Employee Share Option Plans (“ESOPs”) are designed to incentivize current and future employees by allocating shares to them in the startup as part of their overall compensation package. A typical ESOP pool for a startup that receives a Series A investment will include anywhere between 5% and 20% (but more typically 10% to 15%) of fully diluted share capital. The actual size of the ESOP pool will depend on what the parties deem sufficient to meet the startup's recruiting needs until the next funding round.


It is also important to clarify, for the purpose of calculating the startup value (on a per share basis), that whether the creation or any increase in size of the ESOP pool will be considered outstanding in the startup pre-money capitalization. It is common practice for ESOP pools to be considered outstanding (although there are exceptions on a case-by-case basis). This means that the fact that an ESOP pool is created or expanded (regardless of whether the pool is actually adopted or not) will have the effect of diluting existing shareholders, but not new entrants.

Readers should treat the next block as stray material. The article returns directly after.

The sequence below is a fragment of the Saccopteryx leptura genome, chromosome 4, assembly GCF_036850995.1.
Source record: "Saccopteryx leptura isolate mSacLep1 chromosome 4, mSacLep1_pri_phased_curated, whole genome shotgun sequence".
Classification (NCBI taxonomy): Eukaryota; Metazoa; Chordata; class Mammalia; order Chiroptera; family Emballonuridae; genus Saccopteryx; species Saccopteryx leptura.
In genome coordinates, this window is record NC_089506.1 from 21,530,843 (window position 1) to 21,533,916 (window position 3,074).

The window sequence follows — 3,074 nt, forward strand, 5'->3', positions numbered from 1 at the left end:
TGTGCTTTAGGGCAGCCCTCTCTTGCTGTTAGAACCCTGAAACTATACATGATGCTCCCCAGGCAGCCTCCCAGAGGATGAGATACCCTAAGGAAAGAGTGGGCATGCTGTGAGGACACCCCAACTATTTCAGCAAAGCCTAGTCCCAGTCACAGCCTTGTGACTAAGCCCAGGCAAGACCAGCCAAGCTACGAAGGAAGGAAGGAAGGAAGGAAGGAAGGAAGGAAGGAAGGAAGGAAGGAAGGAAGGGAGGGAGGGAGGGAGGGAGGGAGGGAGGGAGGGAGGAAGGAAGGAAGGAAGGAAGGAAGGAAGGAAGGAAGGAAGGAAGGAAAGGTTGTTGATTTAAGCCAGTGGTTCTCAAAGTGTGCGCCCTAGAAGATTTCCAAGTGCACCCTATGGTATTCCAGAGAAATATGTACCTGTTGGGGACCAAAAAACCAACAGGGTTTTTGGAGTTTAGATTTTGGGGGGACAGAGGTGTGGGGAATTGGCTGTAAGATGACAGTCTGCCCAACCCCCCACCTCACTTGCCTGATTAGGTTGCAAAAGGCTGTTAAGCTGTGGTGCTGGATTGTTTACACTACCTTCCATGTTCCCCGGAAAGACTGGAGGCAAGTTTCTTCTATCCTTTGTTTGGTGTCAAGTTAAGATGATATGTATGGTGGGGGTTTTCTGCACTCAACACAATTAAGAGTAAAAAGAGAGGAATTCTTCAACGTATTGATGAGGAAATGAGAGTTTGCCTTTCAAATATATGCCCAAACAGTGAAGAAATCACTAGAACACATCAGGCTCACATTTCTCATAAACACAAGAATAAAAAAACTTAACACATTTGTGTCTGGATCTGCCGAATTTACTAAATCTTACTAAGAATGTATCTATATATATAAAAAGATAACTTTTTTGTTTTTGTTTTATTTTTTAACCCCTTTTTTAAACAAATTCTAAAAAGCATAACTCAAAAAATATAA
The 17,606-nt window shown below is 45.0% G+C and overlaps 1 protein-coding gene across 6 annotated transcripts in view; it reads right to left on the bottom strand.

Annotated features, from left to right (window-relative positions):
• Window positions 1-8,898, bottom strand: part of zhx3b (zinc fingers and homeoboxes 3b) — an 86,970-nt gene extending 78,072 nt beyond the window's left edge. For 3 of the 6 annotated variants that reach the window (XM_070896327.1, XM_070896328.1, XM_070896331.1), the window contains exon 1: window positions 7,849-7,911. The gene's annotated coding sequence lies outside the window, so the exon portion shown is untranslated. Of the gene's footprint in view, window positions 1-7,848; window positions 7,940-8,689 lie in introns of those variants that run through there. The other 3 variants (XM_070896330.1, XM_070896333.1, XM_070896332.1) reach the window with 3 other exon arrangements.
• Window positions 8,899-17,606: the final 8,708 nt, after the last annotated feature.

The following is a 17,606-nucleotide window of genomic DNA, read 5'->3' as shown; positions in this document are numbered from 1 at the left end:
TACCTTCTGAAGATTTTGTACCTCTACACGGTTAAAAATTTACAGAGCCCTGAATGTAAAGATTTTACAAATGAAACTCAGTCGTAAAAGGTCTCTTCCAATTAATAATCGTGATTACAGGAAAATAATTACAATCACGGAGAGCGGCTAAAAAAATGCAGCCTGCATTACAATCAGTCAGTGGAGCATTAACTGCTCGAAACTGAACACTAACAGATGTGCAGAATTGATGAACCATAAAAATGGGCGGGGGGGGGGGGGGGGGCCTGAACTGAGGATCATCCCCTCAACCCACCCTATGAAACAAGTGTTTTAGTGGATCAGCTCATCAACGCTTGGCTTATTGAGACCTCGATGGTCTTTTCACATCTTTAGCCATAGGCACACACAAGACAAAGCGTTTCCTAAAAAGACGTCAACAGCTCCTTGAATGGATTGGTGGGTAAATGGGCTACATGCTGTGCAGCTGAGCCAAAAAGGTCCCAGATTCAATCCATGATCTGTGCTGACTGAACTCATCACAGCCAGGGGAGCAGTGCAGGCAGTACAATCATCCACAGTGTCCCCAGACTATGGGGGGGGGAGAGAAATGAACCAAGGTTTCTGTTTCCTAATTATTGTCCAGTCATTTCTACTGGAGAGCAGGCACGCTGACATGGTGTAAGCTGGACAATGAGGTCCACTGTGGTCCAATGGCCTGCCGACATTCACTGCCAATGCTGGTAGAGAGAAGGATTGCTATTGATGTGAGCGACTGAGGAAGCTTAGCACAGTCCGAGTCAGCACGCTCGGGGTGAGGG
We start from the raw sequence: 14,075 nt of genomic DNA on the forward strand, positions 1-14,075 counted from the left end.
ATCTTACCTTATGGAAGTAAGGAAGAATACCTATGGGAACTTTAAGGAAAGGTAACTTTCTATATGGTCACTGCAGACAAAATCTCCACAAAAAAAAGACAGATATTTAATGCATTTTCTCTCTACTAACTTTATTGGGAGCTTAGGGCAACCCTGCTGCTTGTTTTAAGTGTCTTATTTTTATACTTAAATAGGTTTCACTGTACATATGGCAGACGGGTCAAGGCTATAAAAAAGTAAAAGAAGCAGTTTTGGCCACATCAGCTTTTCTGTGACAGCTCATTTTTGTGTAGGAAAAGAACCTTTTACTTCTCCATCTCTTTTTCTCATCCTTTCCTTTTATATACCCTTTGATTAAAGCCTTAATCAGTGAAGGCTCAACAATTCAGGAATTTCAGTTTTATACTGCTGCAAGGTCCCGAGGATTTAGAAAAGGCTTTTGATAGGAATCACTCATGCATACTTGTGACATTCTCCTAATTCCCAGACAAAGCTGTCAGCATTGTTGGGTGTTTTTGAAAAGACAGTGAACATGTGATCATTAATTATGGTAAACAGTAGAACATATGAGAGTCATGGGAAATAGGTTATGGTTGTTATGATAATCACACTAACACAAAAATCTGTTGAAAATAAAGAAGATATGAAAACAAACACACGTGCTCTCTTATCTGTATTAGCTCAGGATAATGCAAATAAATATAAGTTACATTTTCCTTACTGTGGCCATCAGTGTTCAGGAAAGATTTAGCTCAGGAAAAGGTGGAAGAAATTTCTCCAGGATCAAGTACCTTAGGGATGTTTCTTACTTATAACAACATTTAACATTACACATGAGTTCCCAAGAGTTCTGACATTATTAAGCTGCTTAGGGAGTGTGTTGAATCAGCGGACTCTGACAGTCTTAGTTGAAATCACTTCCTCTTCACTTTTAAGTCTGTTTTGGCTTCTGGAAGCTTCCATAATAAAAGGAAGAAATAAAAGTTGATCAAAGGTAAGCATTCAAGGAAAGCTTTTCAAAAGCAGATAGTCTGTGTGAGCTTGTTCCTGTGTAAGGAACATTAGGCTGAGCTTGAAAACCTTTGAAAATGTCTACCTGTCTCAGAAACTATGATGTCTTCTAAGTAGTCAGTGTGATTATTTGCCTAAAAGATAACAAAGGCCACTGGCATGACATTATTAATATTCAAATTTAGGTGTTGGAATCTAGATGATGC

(l) Board of Directors

Investors with significant interests often have the power to appoint board members, giving them more access to information and the ability to influence board decisions. Here, founders should keep in mind the dynamics of the board of directors and the balance between founders, new investors, existing directors and later on, independent directors. You also need to make sure the board doesn't get too big—typically, early-stage startups have three or five board members, while late-stage startups can have as many as seven or nine members. In general, it is better to have odd-numbered boards to avoid deadlocks, or the need for a casting vote for the board chair.


The most common way founders lose control in a Series A is a 2-2-1 board structure, which is 2 founders, 2 investors and 1 independent board member. Losing board control is the worst because it means founders can be fired from their own companies.